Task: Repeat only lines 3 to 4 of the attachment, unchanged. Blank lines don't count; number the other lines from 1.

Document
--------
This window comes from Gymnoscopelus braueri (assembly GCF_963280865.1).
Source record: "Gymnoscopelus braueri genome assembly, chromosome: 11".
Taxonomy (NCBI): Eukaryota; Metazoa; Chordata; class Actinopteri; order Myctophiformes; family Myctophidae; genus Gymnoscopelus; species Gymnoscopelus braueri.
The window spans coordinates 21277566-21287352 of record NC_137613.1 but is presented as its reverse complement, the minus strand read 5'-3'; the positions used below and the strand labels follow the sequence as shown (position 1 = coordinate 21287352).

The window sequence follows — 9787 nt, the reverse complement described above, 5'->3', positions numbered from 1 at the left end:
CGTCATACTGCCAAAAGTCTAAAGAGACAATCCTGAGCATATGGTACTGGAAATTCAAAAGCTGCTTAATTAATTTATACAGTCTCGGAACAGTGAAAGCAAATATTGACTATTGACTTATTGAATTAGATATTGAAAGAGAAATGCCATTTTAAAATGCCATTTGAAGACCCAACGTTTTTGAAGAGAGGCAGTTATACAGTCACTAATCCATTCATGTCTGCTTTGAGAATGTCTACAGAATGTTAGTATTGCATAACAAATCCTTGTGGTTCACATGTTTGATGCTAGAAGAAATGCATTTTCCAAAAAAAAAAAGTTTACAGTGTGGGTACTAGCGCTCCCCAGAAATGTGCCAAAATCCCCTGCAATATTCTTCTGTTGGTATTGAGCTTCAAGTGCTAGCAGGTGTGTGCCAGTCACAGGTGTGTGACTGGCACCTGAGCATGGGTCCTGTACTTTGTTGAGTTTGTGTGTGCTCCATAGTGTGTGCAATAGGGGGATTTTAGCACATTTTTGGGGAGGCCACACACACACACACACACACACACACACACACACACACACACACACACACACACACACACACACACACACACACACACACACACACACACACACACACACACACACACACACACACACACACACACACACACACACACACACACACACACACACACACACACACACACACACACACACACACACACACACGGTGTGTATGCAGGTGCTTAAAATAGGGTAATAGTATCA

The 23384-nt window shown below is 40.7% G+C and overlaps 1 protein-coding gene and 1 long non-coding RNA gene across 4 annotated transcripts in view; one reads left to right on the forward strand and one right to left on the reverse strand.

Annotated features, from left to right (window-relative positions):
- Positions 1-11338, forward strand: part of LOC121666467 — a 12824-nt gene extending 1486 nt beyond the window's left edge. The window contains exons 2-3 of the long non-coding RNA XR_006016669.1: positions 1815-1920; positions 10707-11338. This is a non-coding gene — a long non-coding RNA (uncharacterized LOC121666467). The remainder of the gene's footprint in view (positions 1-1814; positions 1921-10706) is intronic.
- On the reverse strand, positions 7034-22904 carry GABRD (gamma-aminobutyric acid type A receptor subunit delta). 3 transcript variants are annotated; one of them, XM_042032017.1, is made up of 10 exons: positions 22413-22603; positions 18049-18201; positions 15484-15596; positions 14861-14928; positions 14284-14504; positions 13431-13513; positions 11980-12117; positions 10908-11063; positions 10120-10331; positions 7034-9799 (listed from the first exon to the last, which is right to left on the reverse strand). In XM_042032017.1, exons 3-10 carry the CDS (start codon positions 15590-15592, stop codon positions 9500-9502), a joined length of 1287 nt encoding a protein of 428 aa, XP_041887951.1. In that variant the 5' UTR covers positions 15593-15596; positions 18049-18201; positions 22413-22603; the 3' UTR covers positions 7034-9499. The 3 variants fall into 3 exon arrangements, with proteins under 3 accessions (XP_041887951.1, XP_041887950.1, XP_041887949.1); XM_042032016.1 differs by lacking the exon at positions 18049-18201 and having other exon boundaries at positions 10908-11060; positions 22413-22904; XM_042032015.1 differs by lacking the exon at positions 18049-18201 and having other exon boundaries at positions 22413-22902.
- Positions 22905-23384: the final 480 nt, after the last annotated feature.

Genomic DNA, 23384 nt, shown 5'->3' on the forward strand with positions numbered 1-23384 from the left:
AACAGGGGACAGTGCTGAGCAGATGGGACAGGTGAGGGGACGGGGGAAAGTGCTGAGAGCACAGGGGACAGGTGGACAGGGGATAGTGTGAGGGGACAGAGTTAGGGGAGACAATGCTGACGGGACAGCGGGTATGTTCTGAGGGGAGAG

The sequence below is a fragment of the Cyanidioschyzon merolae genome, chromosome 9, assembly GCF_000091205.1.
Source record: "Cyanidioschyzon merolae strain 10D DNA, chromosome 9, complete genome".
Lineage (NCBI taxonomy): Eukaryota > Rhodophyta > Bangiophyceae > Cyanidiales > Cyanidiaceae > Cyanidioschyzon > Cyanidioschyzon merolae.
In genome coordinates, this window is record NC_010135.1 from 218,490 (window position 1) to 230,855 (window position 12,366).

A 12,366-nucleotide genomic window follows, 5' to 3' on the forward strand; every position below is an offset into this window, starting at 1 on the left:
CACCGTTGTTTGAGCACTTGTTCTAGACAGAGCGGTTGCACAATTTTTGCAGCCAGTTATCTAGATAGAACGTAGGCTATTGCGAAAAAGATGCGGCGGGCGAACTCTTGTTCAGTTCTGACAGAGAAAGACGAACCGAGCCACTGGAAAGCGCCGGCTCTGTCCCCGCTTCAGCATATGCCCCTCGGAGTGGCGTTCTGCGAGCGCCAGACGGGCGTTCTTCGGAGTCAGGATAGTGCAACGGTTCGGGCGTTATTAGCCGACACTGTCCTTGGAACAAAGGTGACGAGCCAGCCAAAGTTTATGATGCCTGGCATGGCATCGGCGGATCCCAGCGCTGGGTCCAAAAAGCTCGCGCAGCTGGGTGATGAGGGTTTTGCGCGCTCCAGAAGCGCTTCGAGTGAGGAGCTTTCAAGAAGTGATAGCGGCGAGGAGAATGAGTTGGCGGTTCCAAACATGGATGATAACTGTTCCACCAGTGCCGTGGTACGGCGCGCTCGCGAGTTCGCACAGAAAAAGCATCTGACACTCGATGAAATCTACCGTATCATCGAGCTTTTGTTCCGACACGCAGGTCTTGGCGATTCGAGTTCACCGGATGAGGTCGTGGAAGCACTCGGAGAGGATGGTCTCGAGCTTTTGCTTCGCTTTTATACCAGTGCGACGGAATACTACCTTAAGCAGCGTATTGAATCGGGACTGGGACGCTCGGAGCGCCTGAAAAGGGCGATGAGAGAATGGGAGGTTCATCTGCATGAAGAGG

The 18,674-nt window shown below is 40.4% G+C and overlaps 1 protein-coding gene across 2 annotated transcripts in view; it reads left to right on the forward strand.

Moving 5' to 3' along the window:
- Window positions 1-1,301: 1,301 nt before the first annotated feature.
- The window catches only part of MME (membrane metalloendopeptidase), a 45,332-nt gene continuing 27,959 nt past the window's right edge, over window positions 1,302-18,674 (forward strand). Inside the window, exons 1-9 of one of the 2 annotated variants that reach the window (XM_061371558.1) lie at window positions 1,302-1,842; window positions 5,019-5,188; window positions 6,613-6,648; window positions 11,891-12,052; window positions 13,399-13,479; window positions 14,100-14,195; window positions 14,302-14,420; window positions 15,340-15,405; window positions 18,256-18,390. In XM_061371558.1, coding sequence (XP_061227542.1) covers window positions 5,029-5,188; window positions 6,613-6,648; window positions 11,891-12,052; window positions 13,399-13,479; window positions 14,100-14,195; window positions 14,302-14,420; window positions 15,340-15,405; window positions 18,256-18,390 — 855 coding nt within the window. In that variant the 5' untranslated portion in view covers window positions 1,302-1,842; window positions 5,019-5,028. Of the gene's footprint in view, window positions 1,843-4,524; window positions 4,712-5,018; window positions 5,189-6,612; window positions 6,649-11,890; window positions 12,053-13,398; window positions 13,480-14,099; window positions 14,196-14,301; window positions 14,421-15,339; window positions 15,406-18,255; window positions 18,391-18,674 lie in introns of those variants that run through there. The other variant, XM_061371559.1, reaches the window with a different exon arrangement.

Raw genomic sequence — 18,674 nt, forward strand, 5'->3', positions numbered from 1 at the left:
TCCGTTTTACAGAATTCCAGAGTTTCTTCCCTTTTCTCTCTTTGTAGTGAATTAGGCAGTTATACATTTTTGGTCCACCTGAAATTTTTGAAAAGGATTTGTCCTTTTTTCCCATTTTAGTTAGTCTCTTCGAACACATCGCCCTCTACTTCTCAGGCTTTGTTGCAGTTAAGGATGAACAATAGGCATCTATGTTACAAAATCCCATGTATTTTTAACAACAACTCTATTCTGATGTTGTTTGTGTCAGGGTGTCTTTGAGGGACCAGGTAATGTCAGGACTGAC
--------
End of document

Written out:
Taxonomy (NCBI): Eukaryota; Metazoa; Chordata; class Actinopteri; order Myctophiformes; family Myctophidae; genus Gymnoscopelus; species Gymnoscopelus braueri.
The window spans coordinates 21277566-21287352 of record NC_137613.1 but is presented as its reverse complement, the minus strand read 5'-3'; the positions used below and the strand labels follow the sequence as shown (position 1 = coordinate 21287352).